Studies: Exchanges Competitive, Premiums ‘Lower Than Expected’
The health insurance exchanges created under the Affordable Care Act will foster the emergence of competitive markets, but that market will feature wide variance in premiums among age groups, states and even within states, according to a study released Wednesday by Avalere Health, the AP/Sacramento Bee reports. Further, the study found that many consumers will be satisfied with the health insurance options, particularly if they qualify for a subsidy under the law, while other individuals might have difficulty affording coverage.
The study examined premiums for non-smoking U.S. residents ages 21, 40 and 60 in 11 states and the District of Columbia.
The states were:
- New York;
- Rhode Island;
- South Dakota;
- Virginia; and
Eight of the states will be running their own exchanges, while the federal government will operate the marketplaces in the remaining four. The study did not find notable differences in premiums between the states operating their own exchanges and those run by the government. While the study looked at all four plans available under the Affordable Care Act -- bronze, silver, gold and platinum -- mid-range silver plans are considered the benchmark, the AP/Bee reports.
According to the findings, the average premium for a 21-year-old buying a mid-range policy will be about $270 per month, before taking into account the law's subsidies. Meanwhile, the average premiums for mid-range policies for a 40-year-old and a 60-year-old will be $330 and $615, respectively.
According to the study, premiums for mid-range silver plans range from a low of $203 per month for a 21-year-old in Maryland to $764 for a 60-year-old in Connecticut. Premiums for these plans for 40-year-olds were about $75 more per month nationwide than those for 21-year-olds. However, the study found that there were "some striking price differences" within some states, such as a $418 difference between the lowest- and highest-cost silver plan premiums in New York.
Caroline Pearson, vice president of Avalere, said, "We are seeing competitive offerings in every market if you buy toward the low end of what's available." However, she added that for people who currently do not have coverage, "this is still a big cost that they're expected to fit into their budgets." Pearson also said that the premiums in the states the study examined will be "quite representative" of premiums in other states because the study noted certain clear pricing patterns.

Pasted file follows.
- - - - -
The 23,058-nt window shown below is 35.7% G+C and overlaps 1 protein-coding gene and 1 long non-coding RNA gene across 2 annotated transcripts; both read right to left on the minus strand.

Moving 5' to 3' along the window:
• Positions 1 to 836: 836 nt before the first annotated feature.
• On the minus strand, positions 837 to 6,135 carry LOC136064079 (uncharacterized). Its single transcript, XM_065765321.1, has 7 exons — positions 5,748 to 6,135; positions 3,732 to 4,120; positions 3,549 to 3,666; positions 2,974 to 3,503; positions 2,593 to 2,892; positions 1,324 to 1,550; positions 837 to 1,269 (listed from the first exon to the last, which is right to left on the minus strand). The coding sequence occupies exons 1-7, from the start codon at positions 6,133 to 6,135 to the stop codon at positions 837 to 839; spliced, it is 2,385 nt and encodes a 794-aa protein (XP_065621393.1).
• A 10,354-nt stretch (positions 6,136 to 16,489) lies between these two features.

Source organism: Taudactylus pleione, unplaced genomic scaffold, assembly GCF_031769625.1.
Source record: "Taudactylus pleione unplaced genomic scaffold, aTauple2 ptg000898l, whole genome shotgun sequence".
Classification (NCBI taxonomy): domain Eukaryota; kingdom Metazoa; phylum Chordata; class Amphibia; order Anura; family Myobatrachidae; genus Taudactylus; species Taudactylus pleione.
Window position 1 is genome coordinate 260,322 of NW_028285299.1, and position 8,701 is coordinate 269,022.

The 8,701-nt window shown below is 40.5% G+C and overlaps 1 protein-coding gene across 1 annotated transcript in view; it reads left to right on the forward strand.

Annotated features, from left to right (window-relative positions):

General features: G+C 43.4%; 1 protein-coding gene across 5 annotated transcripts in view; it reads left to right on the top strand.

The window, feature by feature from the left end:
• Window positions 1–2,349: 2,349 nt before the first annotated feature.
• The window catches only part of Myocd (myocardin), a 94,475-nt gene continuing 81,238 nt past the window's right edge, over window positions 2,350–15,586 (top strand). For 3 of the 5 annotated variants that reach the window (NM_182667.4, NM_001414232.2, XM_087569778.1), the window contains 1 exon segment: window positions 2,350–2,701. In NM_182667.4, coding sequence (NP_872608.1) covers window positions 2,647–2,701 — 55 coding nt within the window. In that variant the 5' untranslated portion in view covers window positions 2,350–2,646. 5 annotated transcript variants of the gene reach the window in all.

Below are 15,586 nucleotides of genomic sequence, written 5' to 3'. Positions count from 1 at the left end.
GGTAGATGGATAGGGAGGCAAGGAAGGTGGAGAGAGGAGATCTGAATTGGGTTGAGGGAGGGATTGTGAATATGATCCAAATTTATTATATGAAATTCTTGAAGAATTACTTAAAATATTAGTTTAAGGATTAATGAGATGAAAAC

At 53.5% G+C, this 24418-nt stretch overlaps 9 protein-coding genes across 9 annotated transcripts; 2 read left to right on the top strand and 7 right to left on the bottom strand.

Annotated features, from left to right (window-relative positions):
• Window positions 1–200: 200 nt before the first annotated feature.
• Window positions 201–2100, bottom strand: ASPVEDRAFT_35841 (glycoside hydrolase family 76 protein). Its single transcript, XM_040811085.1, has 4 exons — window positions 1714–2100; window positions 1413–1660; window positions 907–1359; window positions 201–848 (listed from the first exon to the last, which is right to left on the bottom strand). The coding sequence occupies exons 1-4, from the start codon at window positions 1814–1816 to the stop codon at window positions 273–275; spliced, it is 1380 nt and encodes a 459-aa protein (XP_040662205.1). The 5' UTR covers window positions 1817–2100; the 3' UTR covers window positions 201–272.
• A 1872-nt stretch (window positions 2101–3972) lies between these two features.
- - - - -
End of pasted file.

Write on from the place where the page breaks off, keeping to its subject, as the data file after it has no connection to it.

HHS spokesperson Joanne Peters noted that U.S. residents will have options for premiums lower than the averages in the study. She said, "We're consistently seeing that premiums will be lower than expected," adding, "For the many people that qualify for a tax credit, the cost will be even lower" (Alonso-Zaldivar, AP/Sacramento Bee, 9/4).
KFF Study: Premiums Less Costly Than CBO Projections
The study used data from 17 states and the District of Columbia, focusing specifically on the states' largest cities. It examined premiums for young adults, families of four and older couples.
The study found that a 25-year-old in Baltimore will pay $179 per month for the lowest-cost silver plan and $115 per month for the lowest-cost bronze plan. When taking into account federal tax credits under the ACA, the cost of the plans would be $144 and $80, respectively.
Similarly, for a family of four -- including two 40-year-old adults -- the premium for the lowest-cost silver plan would be $683 per month, or $409 with a tax credit. For the lowest-cost bronze option, the family would pay $437 per month, or $164 with the tax credit.
The study stated that "while premiums will vary significantly across the country ... the cost of coverage for consumers and the federal budgetary cost for tax credits will be lower than anticipated" (Viebeck, "Healthwatch," The Hill, 9/5).This is part of the California Healthline Daily Edition, a summary of health policy coverage from major news organizations. Sign up for an email subscription.